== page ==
NiñaSTEM Pueden (STEM, Girls Can), launched in 2017, is a joint initiative between the OECD and the Government of Mexico seeking to increase the number of girls and young women entering STEM careers. While Mexico has made progress towards achieving gender parity with regards to participation in education, there are persistent gaps in boys’ and girls’ achievements in the physical and natural sciences, and women and girls continue to be under-represented in STEM subjects and careers. The project therefore focuses on challenging gender stereotypes and convincing girls that they can be successful in STEM. It introduces participants to different STEM fields through workshops, conferences and digital content. At the same time, successful Mexican women working in STEM careers act as mentors to girls in the process of choosing their study options, and work with students and their families in out-of-school learning activities. In 2020, activities included a workshop in Mexico City where mentors worked with 220 boys and girls on mechanics and robotics and an aerospace conference with presentations on the future of work.

By 2020, the initiative had reached 3 200 girls, 800 boys, 270 teachers, and 260 parents across 10 cities in Mexico. In the early stages of the COVID-19 pandemic, technology companies supported the initiative by providing girls with digital tools and platforms. After successful exploratory and pilot phases, the project was due to be fully implemented across Mexico in 2021. Mexico and the OECD are exploring the possibility of extending the initiative to other countries and economies in the Latin America and Caribbean region, such as Chile, Colombia, Peru, and Costa Rica.

Further reading: OECD (n.d.[6]), Initiative NiñaSTEM Pueden (STEM, Girls Can), (accessed on 28 July 2021).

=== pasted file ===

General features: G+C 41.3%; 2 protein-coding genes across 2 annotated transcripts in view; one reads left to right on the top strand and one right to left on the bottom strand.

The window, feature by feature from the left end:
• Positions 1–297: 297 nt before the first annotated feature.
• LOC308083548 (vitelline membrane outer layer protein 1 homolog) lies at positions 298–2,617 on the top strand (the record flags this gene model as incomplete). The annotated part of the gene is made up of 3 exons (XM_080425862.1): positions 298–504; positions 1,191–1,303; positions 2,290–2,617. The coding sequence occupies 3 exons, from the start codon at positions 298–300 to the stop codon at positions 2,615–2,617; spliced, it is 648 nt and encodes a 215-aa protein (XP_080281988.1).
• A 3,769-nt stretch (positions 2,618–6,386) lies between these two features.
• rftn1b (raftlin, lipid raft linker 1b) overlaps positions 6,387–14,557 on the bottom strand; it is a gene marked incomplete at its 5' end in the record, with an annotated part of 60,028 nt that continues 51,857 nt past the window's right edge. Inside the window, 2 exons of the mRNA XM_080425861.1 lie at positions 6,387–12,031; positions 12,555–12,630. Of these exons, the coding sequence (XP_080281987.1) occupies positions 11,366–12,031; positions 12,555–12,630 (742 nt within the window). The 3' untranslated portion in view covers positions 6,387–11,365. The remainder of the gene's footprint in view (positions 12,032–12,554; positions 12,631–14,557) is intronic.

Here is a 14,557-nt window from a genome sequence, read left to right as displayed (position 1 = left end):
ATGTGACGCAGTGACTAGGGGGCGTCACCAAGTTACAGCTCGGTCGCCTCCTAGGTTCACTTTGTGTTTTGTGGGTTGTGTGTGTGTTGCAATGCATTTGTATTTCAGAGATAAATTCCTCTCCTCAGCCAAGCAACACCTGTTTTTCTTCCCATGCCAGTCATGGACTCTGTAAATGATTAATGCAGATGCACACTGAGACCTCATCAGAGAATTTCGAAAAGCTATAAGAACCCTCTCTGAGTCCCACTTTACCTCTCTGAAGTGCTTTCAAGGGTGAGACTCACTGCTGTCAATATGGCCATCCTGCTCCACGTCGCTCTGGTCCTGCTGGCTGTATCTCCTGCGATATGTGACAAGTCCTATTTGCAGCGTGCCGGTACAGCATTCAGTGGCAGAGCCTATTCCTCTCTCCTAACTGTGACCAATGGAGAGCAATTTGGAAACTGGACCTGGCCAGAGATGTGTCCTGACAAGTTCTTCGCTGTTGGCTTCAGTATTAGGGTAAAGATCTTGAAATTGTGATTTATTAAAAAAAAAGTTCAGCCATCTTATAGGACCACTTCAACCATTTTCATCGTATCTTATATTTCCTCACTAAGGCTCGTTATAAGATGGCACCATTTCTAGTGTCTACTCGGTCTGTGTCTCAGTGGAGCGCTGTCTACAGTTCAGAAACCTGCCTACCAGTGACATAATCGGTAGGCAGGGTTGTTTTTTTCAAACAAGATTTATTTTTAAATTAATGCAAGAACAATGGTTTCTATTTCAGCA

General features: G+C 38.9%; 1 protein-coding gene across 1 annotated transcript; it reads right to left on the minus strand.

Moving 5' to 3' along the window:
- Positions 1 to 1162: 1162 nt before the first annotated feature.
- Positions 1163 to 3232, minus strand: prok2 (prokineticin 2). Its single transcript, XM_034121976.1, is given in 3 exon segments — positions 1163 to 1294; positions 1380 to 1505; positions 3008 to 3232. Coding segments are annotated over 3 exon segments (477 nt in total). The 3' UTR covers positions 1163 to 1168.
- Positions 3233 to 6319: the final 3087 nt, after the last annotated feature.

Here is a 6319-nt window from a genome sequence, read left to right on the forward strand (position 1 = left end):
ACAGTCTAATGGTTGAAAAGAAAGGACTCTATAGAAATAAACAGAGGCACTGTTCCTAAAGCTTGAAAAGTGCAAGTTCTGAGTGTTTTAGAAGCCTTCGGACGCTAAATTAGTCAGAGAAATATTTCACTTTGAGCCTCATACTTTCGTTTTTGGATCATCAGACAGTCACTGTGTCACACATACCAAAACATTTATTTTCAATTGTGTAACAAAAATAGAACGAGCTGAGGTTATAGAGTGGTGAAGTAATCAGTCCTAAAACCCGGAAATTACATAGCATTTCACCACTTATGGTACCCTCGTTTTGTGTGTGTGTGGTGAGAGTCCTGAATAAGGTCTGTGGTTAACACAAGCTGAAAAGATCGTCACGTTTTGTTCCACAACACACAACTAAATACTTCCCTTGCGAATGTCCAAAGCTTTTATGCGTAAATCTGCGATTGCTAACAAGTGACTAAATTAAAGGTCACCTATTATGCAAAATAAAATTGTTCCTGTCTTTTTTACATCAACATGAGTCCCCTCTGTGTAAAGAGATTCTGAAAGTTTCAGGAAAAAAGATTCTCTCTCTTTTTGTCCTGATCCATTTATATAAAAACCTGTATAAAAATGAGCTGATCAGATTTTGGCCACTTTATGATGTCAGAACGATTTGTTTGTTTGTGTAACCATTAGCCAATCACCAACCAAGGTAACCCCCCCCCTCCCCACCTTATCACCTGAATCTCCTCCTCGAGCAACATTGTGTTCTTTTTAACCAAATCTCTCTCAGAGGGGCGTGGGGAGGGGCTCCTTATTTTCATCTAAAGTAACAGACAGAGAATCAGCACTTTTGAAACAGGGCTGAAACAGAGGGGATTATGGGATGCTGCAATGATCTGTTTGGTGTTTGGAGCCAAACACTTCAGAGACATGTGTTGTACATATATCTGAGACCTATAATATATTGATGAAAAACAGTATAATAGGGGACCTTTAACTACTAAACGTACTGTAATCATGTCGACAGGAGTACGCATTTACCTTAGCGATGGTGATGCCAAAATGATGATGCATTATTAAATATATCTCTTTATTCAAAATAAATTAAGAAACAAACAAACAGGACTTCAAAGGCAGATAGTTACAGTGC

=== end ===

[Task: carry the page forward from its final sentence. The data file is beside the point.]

Mexico’s Secretariat of Public Education launched the Learning at Home (Aprende en Casa) programme during school closures in 2020 to provide pedagogical continuity across Mexico’s large and diverse education system. Learning is primarily delivered through audio-visual content broadcast using a pre-existing educational television network. The objective is to transmit the content to students in rural areas, many of whom do not have Internet access at home. The programme also involves radio content aimed at students from Indigenous communities and available in 15 different languages. In addition, it offers teacher training in digital skills in collaboration with universities, technology firms, and non-profit organisations. Aprende en Casa also worked alongside technology firms and television and radio companies to develop content and improve coverage across the country. In spite of these efforts, a study published in August 2020 points to a need to reinforce Mexico’s digital inclusion strategy, estimating that about 31% of students did not have sufficient access to the technologies they needed to participate in distance education (Fernandez and De la Rosa, 2020[7]). A parent survey carried out in October 2020 showed that 75% of parents have remained in contact with school staff during school closures, but only 16% have observed that the teacher has provided feedback to their children (OECD, 2021[8]).

Further reading: Florencia Ripani, M. and A. Zucchetti (2020[9]), xico: Aprende en Casa (Learning at home), OECD Publishing,


Fernandez and De la Rosa (2020), Ante la precaria inclusión digital, ¿aprender en casa? [In the face of precarious digital inclusion, learning at home?], (accessed on 5 May 2021). [7]

Florencia Ripani, M. and A. Zucchetti (2020), Mexico: Aprende en Casa (Learning at home), OECD Publishing, [9]

OECD (2021), The State of School Education: One Year into the COVID Pandemic, OECD Publishing, Paris, [8]

OECD (2020), Learning remotely when schools close: How well are students and schools prepared? Insights from PISA, OECD Publishing, Paris, [2]

OECD (2020), TALIS 2018 Results (Volume II): Teachers and School Leaders as Valued Professionals, TALIS, OECD Publishing, Paris, [1]

OECD (2019), PISA 2018 Results (Volume II): Where All Students Can Succeed, PISA, OECD Publishing, Paris, [4]

OECD (2019), PISA 2018 Results (Volume III): What School Life Means for Students’ Lives, PISA, OECD Publishing, Paris, [5]

OECD (2019), TALIS 2018 Results (Volume I): Teachers and School Leaders as Lifelong Learners, TALIS, OECD Publishing, Paris, [3]

OECD (n.d.), Initiative NiñaSTEM Can, (accessed on 28 July 2021). [6]

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